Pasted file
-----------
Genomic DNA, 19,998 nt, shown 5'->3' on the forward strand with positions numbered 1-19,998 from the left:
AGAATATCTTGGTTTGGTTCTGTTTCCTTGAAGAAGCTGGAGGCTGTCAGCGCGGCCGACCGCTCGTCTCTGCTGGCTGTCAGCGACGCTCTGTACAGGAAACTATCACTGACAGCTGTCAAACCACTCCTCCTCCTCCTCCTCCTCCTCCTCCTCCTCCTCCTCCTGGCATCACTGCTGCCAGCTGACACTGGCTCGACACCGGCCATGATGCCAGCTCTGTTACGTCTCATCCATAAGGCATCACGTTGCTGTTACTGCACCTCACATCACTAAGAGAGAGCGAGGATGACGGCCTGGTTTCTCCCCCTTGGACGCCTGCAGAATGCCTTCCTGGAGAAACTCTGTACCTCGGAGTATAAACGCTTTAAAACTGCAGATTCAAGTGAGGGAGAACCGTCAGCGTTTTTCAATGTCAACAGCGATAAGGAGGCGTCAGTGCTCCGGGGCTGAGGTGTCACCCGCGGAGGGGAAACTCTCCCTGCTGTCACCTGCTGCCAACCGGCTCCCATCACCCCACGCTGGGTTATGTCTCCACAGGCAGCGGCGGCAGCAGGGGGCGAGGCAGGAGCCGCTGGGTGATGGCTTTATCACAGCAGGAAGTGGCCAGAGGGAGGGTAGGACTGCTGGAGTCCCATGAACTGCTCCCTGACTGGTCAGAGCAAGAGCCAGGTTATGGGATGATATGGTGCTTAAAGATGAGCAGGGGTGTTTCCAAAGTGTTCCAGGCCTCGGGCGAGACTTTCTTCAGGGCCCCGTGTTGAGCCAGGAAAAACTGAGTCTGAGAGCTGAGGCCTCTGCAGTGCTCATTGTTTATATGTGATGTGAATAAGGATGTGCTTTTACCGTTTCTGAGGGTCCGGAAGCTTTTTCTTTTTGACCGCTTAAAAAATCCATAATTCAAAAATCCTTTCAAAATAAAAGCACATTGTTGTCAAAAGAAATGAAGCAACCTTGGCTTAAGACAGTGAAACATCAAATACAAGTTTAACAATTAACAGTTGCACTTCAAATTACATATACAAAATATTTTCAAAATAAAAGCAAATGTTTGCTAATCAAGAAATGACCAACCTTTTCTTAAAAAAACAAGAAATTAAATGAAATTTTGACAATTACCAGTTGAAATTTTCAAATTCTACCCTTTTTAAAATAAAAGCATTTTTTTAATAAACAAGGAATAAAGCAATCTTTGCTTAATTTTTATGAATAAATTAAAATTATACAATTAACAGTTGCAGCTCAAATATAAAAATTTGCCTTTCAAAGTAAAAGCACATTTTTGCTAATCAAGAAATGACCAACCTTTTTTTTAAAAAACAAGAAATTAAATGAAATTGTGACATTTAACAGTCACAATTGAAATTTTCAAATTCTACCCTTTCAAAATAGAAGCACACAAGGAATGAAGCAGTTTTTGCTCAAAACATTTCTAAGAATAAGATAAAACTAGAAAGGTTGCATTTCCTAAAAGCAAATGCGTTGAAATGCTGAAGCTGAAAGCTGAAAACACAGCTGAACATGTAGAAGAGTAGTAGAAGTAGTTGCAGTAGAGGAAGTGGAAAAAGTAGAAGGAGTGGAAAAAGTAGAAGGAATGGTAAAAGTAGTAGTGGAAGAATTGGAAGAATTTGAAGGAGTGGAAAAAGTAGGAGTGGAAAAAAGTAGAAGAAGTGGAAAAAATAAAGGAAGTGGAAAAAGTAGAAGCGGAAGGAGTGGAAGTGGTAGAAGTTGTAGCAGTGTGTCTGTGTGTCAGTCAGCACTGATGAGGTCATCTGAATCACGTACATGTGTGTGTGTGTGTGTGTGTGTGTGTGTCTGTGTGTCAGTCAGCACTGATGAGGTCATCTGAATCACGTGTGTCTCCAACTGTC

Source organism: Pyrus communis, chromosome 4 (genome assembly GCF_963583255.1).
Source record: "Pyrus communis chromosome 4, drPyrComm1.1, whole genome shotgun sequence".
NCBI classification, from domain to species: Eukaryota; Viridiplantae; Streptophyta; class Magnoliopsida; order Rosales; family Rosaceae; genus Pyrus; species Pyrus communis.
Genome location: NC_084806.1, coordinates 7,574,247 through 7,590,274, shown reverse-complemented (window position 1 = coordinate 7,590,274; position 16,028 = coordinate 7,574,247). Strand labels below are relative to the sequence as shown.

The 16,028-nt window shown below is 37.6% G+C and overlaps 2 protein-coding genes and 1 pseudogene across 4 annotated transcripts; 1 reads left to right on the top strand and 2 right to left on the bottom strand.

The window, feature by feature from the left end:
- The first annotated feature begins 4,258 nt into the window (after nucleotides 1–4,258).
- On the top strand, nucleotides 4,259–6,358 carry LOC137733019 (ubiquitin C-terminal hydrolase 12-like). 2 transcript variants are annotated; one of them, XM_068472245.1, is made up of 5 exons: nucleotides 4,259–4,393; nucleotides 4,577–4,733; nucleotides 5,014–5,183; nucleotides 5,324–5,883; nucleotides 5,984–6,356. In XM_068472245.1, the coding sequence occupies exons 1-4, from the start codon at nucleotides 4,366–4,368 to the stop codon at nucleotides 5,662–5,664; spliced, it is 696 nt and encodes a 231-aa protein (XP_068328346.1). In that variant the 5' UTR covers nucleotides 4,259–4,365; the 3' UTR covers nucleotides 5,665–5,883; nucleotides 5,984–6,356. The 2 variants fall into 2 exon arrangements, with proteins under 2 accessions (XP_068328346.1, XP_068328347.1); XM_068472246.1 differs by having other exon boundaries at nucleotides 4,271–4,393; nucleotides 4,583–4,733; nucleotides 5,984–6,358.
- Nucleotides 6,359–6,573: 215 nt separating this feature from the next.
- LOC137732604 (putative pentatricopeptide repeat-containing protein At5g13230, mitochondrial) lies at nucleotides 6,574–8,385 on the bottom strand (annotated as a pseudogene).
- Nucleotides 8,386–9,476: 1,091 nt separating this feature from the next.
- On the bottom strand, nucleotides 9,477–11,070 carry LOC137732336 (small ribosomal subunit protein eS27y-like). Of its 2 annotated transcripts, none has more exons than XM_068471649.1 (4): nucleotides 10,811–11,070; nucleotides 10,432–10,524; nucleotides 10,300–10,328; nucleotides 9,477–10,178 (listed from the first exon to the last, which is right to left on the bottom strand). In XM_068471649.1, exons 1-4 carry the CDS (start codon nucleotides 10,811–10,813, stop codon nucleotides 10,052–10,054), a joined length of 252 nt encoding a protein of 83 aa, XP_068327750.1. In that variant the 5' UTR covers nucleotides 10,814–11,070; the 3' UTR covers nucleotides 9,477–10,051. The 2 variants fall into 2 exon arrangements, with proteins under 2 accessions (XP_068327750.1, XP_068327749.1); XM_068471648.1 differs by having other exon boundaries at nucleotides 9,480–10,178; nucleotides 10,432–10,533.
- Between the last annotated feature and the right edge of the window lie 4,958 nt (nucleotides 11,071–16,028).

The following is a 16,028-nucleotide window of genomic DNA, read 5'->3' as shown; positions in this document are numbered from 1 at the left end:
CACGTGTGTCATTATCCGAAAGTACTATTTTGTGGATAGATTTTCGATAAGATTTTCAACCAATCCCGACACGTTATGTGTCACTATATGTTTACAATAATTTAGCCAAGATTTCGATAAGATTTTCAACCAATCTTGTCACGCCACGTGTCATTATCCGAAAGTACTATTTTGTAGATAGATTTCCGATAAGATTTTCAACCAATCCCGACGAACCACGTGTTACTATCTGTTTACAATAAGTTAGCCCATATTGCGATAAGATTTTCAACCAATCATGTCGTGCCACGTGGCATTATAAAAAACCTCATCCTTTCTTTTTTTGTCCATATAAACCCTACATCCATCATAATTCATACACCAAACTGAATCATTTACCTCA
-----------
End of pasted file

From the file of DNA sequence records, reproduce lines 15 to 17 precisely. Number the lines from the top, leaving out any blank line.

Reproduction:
- Between the last annotated feature and the right edge of the window lie 4,958 nt (nucleotides 11,071–16,028).

The following is a 16,028-nucleotide window of genomic DNA, read 5'->3' as shown; positions in this document are numbered from 1 at the left end:
CACGTGTGTCATTATCCGAAAGTACTATTTTGTGGATAGATTTTCGATAAGATTTTCAACCAATCCCGACACGTTATGTGTCACTATATGTTTACAATAATTTAGCCAAGATTTCGATAAGATTTTCAACCAATCTTGTCACGCCACGTGTCATTATCCGAAAGTACTATTTTGTAGATAGATTTCCGATAAGATTTTCAACCAATCCCGACGAACCACGTGTTACTATCTGTTTACAATAAGTTAGCCCATATTGCGATAAGATTTTCAACCAATCATGTCGTGCCACGTGGCATTATAAAAAACCTCATCCTTTCTTTTTTTGTCCATATAAACCCTACATCCATCATAATTCATACACCAAACTGAATCATTTACCTCA